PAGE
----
Comic Books and the Gods

Comic Books and the Gods November 9, 2014

Comic books and the gods go together like peanut butter and jelly. Superman has always struck me as a Jesus-like figure. Alan Moore and Grant Morrison, two of the most lauded and fascinating storytellers in comics today, are practicing magicians and incorporate occult ideas into their works. I am not going to try to write a thorough essay on comics and the gods, because I am not remotely prepared to do so; besides, others have already done it!

What I want to do is highlight some comics I’ve started reading and share some thoughts with you.

The Morrigan.
The Morrigan.

The first is The Wicked + The Divine, published by Image Comics. This series features divinities and fandom. It’s also a bit of a murder mystery. The gods appear every 90 years for two years. Now they’ve taken the forms of pop stars. Sekhmet seems like Rhianna to me. Baal seems like Kanye West. Lucifer is a Robyn-ish female. The Morrigan is an underground goth star. There’s a lot of shapeshifting, gender fluidity, and commentary on how we approach the gods.

Are the gods “pop stars”? Are we collecting them? Who do we flock to and why? The Wicked + The Divine isn’t theological material per se, but I find a nuanced thought-experiment in its pages. Where do we find magic in our lives? What if the gods are real and embodied? They might look a lot like the “blessed” in our society. But that is tricky, for the gods don’t have a straightforward agenda, as we see in the pages of this comic. Do the gods even have their own agendas, or are they too in thrall to a “higher power”?

These questions are suggested in panels of bright and bold colors and witty dialogue.

The next fab comic that intrigues me is Kurt Busiek’s latest, tooth & claw, also published by Image Comics. The first issue opens with a ToothandClaw01_Cover_OPTdog-person (this is high fantasy with anthropomorphic animals) going through “the thirty-two-and-one daily obeisances” on behalf of his family. We learn a little about his gods; we learn that his society is supported by magic; we learn that magic is failing. This feels less theological than The Wicked + The Divine, and more a subtle commentary on modern civilization. I may be reading too much, too early, into this comic, but…. Well, no spoilers.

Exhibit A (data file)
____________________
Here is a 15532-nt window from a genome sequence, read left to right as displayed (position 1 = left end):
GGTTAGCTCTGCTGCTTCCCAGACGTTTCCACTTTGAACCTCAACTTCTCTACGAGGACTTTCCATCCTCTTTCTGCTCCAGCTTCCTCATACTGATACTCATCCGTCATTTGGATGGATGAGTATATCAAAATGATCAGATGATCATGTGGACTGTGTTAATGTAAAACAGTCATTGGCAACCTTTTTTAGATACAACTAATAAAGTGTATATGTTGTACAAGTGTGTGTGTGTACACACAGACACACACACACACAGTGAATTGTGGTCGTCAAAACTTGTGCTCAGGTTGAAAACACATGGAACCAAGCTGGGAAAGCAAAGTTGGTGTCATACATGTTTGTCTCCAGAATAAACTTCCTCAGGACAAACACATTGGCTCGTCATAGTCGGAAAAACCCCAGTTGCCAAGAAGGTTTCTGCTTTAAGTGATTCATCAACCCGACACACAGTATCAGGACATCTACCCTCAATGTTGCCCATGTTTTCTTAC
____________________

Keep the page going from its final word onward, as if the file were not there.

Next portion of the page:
The first issue is 48 pages, no ads, half-price. The art and coloring are gorgeous. The world creation is beautiful. Hurry and get a copy before it sells out!

For those that wonder if I read, watch, or think about anything not related to the gods, magic, or spiritual practices (um, rarely), let me offer up this recommendation: The Lumberjanes. The description goes like this: “It’s Buffy the Vampire Slayer meets Gravity Falls and features five butt-kicking, rad teenage girls wailing on monsters and solving a mystery with the whole world at stake.” It’s more queer-friendly, feminist flag waving, with an Adventure Time-esque visual style. Of course, now that I think about it….. myth, magic, and the supernatural are also involved, so…. No. No, I do not ever read, think about, watch, or do anything unrelated to the gods!

lumberjanes-craft

 

PS – The Wicked + The Divine is not for kids. Maybe mature teenagers. Tooth & claw for middle schoolers or maybe a mature 10 yr old or so. Lumberjanes is good fun for all.

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  • Sarah Sadie

    There is something about the visual nature of the medium, don’t you think? Sensory, sensual, story and art…sounds like a great vehicle for religion to me.

    • It’s a great medium for story telling! And with the visuals, religious symbols can take on hidden or obvious, creative or standard meanings.